Famous Reviews eBook

This eBook from the Gutenberg Project consists of approximately 560 pages of information about Famous Reviews.
sort of inspiration”; but it is the frenzied inspiration of the inhaler of mephitic gas.  The whole world of nature is laid for such a man under a fantastic law of glamour, and he becomes capable of believing anything:  to him it is just as probable that Dr. Livingstone will find the next tribe of negroes with their heads growing under their arms as fixed on the summit of the cervical vertebrae; and he is able, with a continually growing neglect of all the facts around him, with equal confidence and equal delusion, to look back to any past and to look on to any future.

ON CARDINAL NEWMAN

[From The Quarterly Review, October, 1864]

Apologia pro Vita sua.  By JOHN HENRY NEWMAN, D.D.

Few books have been published of late years which combine more distinct elements of interest than the “Apologia” of Dr. Newman.  As an autobiography, in the highest sense of that word, as the portraiture, that is, and record of what the man was, irrespective of those common accidents of humanity which too often load the biographer’s pages, it is eminently dramatic.  To produce such a portrait was the end which the writer proposed to himself, and which he has achieved with a rare fidelity and completeness.  Hardly do the “Confessions of St. Augustine” more vividly reproduce the old African Bishop before successive generations in all the greatness and struggles of his life than do these pages the very inner being of this remarkable man—­“the living intelligence,” as he describes it, “by which I write, and argue, and act” (p. 47).  No wonder that when he first fully recognised what he had to do, he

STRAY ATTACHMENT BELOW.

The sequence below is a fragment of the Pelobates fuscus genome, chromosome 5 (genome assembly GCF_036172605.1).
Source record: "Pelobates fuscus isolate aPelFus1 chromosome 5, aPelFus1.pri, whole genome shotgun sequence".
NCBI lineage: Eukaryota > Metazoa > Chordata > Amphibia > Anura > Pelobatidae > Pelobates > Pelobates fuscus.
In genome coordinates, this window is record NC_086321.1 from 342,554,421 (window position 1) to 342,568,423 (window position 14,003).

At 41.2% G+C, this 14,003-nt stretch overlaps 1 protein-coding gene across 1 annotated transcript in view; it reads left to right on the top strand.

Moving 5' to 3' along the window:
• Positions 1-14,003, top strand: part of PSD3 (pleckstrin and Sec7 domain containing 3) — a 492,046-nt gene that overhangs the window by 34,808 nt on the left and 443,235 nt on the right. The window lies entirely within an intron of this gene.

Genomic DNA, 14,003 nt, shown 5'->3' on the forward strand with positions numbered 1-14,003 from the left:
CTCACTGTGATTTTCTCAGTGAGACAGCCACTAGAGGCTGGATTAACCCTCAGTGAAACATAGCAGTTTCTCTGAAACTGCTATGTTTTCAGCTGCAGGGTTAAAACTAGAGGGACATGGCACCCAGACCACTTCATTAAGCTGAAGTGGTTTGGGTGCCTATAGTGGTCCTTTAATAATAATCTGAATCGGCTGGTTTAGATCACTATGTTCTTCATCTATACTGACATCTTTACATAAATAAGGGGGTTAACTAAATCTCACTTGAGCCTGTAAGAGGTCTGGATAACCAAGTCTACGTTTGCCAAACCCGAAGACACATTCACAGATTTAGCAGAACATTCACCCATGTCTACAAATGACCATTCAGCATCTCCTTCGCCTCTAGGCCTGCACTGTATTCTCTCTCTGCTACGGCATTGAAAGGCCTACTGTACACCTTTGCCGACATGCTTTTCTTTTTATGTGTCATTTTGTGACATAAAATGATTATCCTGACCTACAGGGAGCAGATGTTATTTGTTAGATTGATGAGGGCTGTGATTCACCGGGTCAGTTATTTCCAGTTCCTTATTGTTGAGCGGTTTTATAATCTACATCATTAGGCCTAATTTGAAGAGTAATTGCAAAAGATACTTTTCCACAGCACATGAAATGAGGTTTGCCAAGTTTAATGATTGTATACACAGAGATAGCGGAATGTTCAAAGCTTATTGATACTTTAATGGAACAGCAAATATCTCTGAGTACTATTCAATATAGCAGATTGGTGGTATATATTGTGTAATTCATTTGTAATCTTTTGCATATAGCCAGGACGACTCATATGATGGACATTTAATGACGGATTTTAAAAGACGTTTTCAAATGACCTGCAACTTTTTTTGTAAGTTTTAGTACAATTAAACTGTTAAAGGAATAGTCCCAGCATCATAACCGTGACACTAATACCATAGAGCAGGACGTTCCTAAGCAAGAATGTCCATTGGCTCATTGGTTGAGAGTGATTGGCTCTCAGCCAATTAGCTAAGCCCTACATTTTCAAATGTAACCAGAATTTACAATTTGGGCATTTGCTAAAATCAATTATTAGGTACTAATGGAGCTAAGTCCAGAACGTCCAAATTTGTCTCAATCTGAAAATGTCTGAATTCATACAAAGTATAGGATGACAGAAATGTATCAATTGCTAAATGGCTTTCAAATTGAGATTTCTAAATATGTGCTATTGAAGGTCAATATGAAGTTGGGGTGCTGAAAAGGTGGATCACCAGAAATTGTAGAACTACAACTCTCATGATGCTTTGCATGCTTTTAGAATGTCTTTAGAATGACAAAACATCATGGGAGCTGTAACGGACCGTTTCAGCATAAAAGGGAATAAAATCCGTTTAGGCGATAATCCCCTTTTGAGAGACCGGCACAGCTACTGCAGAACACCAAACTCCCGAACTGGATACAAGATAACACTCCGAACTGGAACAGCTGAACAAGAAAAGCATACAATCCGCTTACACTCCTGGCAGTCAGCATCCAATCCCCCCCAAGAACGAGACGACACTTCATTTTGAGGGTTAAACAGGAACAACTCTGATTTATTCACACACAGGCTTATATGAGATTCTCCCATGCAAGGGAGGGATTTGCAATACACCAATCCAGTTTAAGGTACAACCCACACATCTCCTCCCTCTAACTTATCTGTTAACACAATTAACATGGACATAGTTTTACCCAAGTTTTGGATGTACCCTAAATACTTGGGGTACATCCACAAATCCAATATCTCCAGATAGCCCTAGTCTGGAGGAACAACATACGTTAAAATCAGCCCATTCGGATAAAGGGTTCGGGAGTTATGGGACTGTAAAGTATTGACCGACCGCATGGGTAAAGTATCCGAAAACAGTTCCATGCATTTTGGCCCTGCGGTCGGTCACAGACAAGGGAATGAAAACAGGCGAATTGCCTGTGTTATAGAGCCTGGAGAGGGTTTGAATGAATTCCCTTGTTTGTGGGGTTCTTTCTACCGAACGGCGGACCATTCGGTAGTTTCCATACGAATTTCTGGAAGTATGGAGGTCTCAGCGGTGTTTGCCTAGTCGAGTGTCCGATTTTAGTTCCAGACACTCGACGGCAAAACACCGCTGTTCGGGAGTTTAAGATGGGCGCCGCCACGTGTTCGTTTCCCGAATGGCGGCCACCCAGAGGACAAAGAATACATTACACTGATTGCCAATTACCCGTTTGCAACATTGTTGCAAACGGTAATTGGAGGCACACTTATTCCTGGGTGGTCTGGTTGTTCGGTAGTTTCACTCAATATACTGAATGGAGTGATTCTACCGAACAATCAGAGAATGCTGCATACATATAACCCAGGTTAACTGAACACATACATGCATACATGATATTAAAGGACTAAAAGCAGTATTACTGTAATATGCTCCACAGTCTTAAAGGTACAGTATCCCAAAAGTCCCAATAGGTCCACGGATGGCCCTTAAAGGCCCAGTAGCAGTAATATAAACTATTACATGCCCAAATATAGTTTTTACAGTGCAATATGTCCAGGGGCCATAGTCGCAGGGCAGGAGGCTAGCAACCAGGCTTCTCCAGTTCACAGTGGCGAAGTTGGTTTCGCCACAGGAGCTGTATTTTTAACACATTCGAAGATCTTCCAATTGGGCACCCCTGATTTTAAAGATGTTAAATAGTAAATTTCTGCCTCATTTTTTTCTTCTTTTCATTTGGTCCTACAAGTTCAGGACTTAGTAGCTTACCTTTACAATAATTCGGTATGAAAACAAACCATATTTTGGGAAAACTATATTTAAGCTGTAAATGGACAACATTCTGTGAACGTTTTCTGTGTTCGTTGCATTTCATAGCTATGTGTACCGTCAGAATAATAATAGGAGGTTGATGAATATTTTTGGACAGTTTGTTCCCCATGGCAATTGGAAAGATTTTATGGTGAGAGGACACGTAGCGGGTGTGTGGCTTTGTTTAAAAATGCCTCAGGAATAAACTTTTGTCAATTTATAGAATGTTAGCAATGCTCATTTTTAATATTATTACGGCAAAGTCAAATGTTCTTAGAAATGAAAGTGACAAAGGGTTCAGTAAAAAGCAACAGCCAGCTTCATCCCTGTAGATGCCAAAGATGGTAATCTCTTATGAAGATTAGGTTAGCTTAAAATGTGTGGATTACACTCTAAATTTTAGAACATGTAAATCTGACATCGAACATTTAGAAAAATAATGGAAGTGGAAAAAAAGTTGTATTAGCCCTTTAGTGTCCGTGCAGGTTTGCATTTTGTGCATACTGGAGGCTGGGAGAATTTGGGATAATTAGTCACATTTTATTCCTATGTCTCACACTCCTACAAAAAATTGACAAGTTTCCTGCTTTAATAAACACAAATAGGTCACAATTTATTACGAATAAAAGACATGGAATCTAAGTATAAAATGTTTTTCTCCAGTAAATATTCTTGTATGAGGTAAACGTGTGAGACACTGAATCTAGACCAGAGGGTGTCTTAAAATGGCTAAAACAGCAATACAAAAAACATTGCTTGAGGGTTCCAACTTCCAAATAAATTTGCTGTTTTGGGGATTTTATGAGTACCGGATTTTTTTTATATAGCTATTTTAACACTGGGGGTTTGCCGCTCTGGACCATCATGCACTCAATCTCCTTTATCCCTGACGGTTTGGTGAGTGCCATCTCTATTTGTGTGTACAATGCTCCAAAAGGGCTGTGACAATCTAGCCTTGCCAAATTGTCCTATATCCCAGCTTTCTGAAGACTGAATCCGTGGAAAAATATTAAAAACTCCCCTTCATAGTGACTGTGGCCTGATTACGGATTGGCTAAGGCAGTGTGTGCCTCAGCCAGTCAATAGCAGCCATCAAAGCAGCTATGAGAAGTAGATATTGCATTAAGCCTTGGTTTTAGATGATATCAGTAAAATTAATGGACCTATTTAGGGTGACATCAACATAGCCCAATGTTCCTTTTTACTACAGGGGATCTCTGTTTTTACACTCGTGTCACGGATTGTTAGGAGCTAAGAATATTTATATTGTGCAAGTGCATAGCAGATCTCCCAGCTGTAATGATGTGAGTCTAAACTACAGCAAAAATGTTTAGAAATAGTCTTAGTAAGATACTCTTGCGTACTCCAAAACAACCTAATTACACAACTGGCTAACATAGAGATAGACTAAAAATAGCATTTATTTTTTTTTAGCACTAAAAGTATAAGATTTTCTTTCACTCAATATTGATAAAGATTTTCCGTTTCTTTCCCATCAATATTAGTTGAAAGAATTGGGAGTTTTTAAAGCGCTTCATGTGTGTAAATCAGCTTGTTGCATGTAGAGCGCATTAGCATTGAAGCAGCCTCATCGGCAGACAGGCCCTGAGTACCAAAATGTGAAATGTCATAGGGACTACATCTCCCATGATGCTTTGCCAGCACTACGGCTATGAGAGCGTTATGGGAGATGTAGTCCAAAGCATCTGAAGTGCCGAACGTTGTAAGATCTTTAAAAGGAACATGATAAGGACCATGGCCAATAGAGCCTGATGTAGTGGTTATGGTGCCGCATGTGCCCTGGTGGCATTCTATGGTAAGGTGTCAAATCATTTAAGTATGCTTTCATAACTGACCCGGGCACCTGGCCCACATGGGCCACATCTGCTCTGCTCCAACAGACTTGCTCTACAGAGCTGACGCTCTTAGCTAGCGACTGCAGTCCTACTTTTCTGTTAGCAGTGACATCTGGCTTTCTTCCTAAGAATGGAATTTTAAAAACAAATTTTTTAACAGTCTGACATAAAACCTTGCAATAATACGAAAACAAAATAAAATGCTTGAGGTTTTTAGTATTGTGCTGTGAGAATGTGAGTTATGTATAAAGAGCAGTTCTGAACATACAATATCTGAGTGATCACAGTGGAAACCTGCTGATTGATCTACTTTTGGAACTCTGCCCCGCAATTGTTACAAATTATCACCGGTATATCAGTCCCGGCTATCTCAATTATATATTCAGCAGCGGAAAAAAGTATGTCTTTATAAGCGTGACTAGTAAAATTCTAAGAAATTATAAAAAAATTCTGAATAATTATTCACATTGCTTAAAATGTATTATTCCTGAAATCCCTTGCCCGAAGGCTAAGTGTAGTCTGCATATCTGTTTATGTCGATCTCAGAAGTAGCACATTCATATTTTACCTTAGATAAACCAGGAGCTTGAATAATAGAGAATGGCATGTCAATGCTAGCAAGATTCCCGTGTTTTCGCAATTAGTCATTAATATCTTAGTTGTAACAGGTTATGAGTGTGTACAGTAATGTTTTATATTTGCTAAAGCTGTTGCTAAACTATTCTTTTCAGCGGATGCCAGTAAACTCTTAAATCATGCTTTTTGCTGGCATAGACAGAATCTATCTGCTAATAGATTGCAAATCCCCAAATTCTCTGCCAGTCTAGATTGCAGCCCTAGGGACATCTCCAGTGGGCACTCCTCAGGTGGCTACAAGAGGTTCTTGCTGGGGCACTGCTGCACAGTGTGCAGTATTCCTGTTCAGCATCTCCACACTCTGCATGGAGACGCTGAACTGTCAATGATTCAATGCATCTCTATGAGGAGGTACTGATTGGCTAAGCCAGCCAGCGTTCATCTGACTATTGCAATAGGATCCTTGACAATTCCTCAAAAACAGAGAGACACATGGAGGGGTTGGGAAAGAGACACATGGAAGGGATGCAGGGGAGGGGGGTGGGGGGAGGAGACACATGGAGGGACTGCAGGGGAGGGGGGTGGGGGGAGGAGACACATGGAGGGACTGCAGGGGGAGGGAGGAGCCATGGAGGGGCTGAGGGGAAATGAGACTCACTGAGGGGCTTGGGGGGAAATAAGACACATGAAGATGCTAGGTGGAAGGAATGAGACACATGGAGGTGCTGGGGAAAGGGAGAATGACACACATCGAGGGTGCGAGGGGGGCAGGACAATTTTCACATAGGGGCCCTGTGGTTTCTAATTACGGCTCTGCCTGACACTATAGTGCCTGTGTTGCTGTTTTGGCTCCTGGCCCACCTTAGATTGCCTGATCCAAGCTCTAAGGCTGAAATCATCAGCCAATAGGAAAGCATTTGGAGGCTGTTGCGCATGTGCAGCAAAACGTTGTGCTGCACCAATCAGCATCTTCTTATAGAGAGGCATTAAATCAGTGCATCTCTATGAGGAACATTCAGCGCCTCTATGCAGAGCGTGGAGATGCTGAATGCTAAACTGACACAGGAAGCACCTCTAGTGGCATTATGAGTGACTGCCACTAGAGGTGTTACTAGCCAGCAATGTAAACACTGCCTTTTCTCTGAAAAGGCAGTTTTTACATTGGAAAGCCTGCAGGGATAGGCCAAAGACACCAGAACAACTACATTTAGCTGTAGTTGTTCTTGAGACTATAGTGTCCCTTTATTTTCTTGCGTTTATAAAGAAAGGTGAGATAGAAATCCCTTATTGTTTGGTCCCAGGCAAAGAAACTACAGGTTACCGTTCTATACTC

shrank from both the task and the exposure which it would entail.  I must, I said, give the true key to my whole life; I must show what I am, that it may be seen what I am not, and that the phantom may be extinguished which gibbers instead of me.  I wish to be known as a living man, and not as a scarecrow which is dressed up in my clothes....  I will draw out, as far as may be, the history of my mind; I will state the point at which I began, in what external suggestion or accident each opinion had its rise, how far and how they were developed from within, how they grew, were modified, were combined, were in collision with each other, and were changed.  Again, how I conducted myself towards them; and how, and how far, and for how long a time, I thought I could hold them consistently with the ecclesiastical engagements which I had made, and with the position which I filled....  It is not at all pleasant for me to be egotistical nor to be criticised for being so.  It is not pleasant to reveal to high and low, young and old, what has gone on within me from my early years.  It is not pleasant to be giving to every shallow or flippant disputant the advantage over me of knowing my most private thoughts, I might even say the intercourse between myself and my Maker. —­pp. 47-51.
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